Microsoft Isn’t Just Connecting Lync with Skype, it’s Re-humanizing Communications

Brad Shimmin
Brad Shimmin

Summary Bullets:

• Microsoft has begun to pull together its consumer and enterprise communications platforms with direct points of integration for presence, chat and audio.

• Such interactivity, however, requires the use of Microsoft’s historically consumer-oriented ID system (formerly branded Windows Live ID), blurring the lines between corporate and consumer personas.

Rome was not built in a day (or so I’ve been told). So too, Microsoft’s planned work to fully unify Lync and Skype will take some time before it reaches fruition – sometime in 2014 to be a tad more specific. That’s when these two products will at last allow users from both sides to share video conferencing services. Microsoft’s first step along this path began a few weeks ago with address book integration. Skype users can now add Lync users (via invitation, mind you) to their address books and vice-versa. This allows both parties to share presence and initiate audio and chat sessions with one another. Certainly, there’s a long way to go from this to a fully unified experience for both users and administrators alike. But as with so many things, including most Microsoft engineering efforts, if you wait at the bus stop long enough, soon enough your bus will arrive.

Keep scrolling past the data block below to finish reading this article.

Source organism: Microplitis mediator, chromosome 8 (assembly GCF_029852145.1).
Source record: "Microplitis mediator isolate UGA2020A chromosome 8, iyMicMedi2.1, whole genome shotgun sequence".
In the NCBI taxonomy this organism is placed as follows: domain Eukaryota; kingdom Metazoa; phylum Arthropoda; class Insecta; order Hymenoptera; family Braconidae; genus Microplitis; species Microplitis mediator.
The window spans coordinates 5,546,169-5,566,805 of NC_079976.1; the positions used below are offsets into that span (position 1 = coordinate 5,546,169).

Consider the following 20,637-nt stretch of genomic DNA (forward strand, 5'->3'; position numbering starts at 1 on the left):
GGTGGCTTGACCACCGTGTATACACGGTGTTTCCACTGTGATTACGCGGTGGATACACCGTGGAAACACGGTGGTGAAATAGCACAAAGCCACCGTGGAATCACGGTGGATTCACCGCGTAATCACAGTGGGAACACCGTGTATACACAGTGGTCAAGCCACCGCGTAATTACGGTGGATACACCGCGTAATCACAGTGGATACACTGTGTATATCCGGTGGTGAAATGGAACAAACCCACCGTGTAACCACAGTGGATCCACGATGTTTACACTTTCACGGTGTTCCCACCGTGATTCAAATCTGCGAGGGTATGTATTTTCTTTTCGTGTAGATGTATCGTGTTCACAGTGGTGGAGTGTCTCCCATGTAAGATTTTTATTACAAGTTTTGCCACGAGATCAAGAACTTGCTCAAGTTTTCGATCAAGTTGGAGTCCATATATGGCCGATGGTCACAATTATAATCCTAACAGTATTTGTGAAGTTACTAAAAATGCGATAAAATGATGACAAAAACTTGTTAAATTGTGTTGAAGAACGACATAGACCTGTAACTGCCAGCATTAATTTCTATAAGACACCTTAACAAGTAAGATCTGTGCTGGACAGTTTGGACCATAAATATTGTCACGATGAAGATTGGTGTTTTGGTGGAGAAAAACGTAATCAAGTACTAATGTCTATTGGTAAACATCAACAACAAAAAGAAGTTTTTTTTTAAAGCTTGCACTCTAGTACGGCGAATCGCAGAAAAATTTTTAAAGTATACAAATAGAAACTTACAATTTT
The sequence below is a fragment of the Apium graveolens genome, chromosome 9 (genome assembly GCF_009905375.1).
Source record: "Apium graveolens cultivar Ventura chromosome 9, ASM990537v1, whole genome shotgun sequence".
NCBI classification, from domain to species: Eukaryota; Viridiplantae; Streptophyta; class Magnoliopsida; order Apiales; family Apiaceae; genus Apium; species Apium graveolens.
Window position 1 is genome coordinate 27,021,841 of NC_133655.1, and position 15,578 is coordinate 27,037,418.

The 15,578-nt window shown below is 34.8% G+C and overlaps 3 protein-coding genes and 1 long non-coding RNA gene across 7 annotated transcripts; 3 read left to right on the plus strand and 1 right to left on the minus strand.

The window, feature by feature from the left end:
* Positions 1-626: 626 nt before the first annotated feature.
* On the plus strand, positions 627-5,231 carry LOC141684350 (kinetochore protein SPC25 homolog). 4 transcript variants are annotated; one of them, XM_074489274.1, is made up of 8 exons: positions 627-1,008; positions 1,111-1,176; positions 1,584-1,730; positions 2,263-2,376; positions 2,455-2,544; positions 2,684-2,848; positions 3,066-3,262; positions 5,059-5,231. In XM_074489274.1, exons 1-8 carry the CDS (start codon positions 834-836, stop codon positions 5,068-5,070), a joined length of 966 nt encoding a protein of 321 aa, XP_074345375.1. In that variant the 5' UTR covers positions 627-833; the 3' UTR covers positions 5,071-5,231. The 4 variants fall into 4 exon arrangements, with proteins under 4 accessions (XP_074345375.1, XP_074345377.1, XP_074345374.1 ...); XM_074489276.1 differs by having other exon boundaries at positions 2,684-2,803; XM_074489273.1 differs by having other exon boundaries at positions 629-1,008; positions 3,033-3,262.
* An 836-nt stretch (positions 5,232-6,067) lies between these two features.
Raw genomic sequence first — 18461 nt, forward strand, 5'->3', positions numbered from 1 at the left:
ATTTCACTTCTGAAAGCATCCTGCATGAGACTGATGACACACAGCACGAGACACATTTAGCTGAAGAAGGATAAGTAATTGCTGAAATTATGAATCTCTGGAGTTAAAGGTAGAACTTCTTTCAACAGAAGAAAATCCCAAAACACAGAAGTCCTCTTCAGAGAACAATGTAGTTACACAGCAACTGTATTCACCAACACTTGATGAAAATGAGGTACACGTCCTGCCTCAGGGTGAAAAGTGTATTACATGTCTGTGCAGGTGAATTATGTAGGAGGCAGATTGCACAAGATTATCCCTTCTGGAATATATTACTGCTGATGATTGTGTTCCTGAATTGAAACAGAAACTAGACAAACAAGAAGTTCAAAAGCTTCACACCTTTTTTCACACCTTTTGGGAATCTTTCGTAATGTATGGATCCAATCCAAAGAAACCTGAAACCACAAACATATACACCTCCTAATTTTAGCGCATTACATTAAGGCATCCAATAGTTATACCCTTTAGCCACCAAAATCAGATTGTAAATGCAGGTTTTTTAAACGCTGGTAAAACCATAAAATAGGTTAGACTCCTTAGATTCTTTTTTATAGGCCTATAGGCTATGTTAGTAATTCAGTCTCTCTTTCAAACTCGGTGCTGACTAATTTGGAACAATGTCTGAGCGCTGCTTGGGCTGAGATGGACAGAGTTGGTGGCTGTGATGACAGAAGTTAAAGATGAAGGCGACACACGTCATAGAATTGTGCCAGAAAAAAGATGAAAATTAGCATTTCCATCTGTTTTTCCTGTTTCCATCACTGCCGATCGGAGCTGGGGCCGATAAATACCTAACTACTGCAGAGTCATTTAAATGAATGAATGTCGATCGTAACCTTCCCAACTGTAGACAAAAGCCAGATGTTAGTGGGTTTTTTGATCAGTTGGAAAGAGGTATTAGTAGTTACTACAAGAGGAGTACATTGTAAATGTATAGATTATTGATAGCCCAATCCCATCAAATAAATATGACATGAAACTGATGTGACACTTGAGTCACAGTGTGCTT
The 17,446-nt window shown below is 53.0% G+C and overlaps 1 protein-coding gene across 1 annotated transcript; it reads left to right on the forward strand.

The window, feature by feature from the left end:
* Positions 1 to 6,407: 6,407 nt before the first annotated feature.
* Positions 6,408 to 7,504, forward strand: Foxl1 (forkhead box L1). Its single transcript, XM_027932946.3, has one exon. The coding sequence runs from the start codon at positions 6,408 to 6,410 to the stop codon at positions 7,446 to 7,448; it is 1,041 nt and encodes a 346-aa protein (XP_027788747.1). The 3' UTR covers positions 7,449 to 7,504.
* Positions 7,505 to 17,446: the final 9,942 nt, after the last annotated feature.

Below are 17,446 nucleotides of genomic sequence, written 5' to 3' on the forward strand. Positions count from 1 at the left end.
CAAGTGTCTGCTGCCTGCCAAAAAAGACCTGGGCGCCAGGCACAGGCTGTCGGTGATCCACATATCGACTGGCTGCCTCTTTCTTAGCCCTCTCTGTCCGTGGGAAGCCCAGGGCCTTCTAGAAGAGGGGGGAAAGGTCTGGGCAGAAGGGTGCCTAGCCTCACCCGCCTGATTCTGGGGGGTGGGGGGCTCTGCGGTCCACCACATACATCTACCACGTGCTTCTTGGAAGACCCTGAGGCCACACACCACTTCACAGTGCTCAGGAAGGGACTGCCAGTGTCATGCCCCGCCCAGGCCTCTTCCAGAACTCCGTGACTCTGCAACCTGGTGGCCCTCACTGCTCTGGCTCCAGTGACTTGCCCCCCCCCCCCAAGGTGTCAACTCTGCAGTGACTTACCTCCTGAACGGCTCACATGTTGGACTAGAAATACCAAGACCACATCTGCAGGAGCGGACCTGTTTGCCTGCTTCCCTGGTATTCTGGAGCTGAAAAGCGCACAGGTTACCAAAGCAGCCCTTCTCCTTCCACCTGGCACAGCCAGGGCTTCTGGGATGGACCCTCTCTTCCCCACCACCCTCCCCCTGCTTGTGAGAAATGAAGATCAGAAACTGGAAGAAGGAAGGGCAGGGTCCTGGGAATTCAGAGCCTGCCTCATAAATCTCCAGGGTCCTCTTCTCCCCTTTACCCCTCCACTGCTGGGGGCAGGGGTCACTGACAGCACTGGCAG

What struck me about this first step, however, wasn’t the typical Microsoft sense of predestined but purloined success but rather some bewilderment over an almost cavalier requirement that Skype/Lync users adopt a Microsoft user id (what we used to call Windows Live ID) to make the magic happen. Current Skype users with a SkypeID will have to merge the two. But if you’re an avid Xbox gamer, that ID will do just fine thank you very much. Given the arms-length kept between consumer and corporate renditions of Microsoft SkyDrive and SkyDrive Pro, when they were first released, this seems like a radical move for Microsoft. Rest assured this is part of a broad plan to re-humanize communications from the living room to the boardroom, to paraphrase Microsoft.

Does this mean that enterprise users will have to fend off Xbox gaming requests while tallying corporate finances? I doubt it. We have entered an era with nebulous lines of distinction drawn between corporate and consumer identities. By and large, users understand the shifting nature of such boundaries, a testament perhaps to the adaptability of the human animal. What’s telling is that Microsoft has moved to leverage its own (pre-Skype) user ID infrastructure as a foundation for both corporate and consumer interaction. We saw this initially with Yahoo!, most recently with Google, and we’re likely to see it from Facebook in the future as well. IT must prepare itself for this inevitability, the inevitability that while they may be able to control the flow of content across the firewall, there will be little control over the flow of humanity itself. That’s a job not for IT alone but for IT in partnership with human resources. And like many complicated and nuanced endeavors, it won’t be built in a day.

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